A couple of years ago, it would have been hard to think of the revival of the 1970s’ cinema-going culture in our lifetime, but it has happened. Modern multiplexes are growing in almost all the major cities of Pakistan. Latest movies are hitting the local market, fresh and crisp. Cinema is back in a big way and, as an avid movie-buff, a few things give me more pleasure than to see a spate of Pakistani productions gracing the screens. Another thing that gives me even greater pleasure is the positive response they’ve received the box office. We are witnessing the resurrection of Pakistani cinema and need to support it. Because if you don’t, would that be ‘unpatriotic’? Obviously not.
Over the last few months, I have come across some interesting assertions on the social media: ‘Support Pakistani cinema, it’s a lot better than the Bollywood and Hollywood crap’, ’Ban Indian films so Pakistani films can do well’, and my favourite, ‘Be patriotic and watch Bin Roye’. I hated that film. But does that make me unpatriotic? Please, no. Let’s not make watching Pakistani movies the new barometer of your love for the motherland.
We live in an age where the consumer of every product is knowledgeable and quality-conscious. People want to get the maximum return out of their spending. This free market competition pushes every manufacturer and producer to make a good quality product for their target market. The ones with the bigger budget spend more on branding, marketing and packaging. The ones who cannot invest big bucks in extravagant packaging and marketing try to give acceptable quality by creating a niche. Our local filmmakers also need to learn from the latter.
An average visit to the cinema costs more than Rs1,000, all things included. Multiply this amount by your family members. This is quite a serious entertainment expense one is dishing out and, as a cinema-goer, it is my right to get my money’s worth. I don’t want to be short-changed. In order to support the Pakistani cinema of the recent past, most of us purchased cinema tickets and might continue to do so, but the filmmakers need to bear in mind that we have almost reached the point where people will choose what’s the best return for their investment.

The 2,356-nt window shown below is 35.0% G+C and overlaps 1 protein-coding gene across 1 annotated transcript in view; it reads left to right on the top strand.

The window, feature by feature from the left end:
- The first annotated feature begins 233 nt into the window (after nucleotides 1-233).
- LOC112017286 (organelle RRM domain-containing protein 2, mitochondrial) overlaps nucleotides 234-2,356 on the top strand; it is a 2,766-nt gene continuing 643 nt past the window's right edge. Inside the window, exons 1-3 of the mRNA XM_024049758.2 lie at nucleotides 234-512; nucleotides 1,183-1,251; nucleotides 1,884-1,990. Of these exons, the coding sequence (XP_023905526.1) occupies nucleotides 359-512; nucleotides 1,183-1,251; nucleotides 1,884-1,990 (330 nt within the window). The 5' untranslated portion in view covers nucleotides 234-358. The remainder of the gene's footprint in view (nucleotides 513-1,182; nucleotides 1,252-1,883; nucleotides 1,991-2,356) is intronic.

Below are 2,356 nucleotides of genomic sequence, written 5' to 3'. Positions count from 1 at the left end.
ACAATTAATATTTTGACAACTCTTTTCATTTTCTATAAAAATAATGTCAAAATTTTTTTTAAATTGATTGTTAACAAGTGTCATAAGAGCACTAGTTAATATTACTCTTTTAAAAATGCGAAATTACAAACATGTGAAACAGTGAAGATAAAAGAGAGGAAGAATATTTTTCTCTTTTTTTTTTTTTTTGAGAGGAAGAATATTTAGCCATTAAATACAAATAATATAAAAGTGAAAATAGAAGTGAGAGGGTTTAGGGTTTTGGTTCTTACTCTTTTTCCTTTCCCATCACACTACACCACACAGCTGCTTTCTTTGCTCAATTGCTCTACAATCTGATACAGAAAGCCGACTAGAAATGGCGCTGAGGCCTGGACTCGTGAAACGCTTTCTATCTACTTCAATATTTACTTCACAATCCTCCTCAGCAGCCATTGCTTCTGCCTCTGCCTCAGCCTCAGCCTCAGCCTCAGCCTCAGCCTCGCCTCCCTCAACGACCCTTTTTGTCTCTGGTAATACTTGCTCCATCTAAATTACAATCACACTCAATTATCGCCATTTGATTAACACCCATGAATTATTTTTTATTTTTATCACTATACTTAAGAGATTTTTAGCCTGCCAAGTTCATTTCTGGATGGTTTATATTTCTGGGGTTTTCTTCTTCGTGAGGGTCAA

It is still okay to go and watch a bad film if you want to support Pakistani cinema, but at least be tolerant of the people giving healthy criticism. If we keep calling mediocre stuff classic, that eventually will become the benchmark and few would want to better their craft. The ingredients of a good quality film have always been a good script, direction and acting, and a case in point is the films made by neighbouring Iran.
These low-budget films can be compared to any international production. As for the exhibition of Indian films, go back a few years when there were no Indian movies being released on local screens, and among the Hollywood films, released months after their original release dates, only a few were international hits. The cinemas started to shut down and the structures paved the way for shopping plazas. The poor quality of our local films kept the crowd away. If it were not for the release of Indian films, which subsequently resulted in hundreds of new screens, where would our current crop of educated filmmakers be exhibiting their productions? The answer is simple: there would have been no revival of the Pakistani film industry without the new multiplexes. Healthy competition always makes the competitors raise their game and the consumer is the ultimate winner.
When I go to a cinema, I do not think like a philanthropist or a soldier. Spending time and money on a cinema outing should be worth your while. If I had to spend money to express my patriotism, there are many worthy charity organisations deserving our support. Cinema is entertainment and that’s the only way it should be treated.
Published in The Express Tribune, August 24th, 2015.